Assignment 2: Low-tech Wearable

Wearables | Spring 2021

Wanda Nyairo, M.S. Integrated Digital Media

As a notoriously slow eater, I’m always looking for ways to pay attention to my food and eat faster. For my low-tech wearable I wanted to make something that would help me remain focused on my plate, something that would bring to my attention the fact that my fork is no longer in my hand, something that could even keep my fork in my hand.

I began playing around with these OXO chip clip magnets I had lying around my apartment and using them to pick up various utensils.

At first I tried to pry the magnet out of clip so that I could use it in my wearable — I wanted to attach it to a two-finger glove that I planned to sew. However, that did did not work. I then came across magnetic tape with built-in adhesive which I thought would be easier to attach to cloth since it would lie flatter.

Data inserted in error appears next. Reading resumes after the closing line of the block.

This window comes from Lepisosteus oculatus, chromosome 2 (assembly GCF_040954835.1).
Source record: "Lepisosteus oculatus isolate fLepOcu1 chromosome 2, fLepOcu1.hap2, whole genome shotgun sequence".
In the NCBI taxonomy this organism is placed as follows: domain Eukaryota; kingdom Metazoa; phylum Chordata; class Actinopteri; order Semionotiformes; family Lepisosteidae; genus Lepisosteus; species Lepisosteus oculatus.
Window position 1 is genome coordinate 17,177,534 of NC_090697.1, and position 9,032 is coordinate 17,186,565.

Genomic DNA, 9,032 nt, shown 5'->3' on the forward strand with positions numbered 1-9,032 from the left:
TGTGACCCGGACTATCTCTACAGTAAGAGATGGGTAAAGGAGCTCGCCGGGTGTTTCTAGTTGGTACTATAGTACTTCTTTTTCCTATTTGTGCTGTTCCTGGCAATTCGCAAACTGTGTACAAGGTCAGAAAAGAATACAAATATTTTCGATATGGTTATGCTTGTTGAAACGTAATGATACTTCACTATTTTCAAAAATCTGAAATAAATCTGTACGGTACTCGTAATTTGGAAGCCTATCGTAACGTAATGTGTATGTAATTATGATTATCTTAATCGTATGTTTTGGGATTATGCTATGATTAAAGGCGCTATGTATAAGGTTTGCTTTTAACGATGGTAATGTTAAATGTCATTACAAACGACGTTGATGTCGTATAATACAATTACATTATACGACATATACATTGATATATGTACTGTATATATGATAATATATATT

So I went ahead and sewed the two-finger glove. To do this I traced my thumb and index finger on a piece of cloth, cut it out, then used that piece to create a second piece of cloth of the same shape. I then sewed the two pieces together using an overstitch.

After that, I attached the magnets to the inside of the glove, turned the glove the right-side out and tried to keep the fork attached. Sadly, these magnets weren’t as strong as the other magnet so they didn’t catch the fork from inside the fabric of the glove.

I turned the glove inside out and tried again and the magnets were able to catch the fork! Although I would’ve preferred for the magnets to be concealed this obviously worked much better. It’s a lot harder for me to drop my fork on my plate when using this glove, which means I’m not taking long pauses between bites. And when the fork does fall on the plate (even accidentally) it makes a much louder sound than when I’m not using the magnetic glove, so it could make me more aware of how often I’m putting down my fork.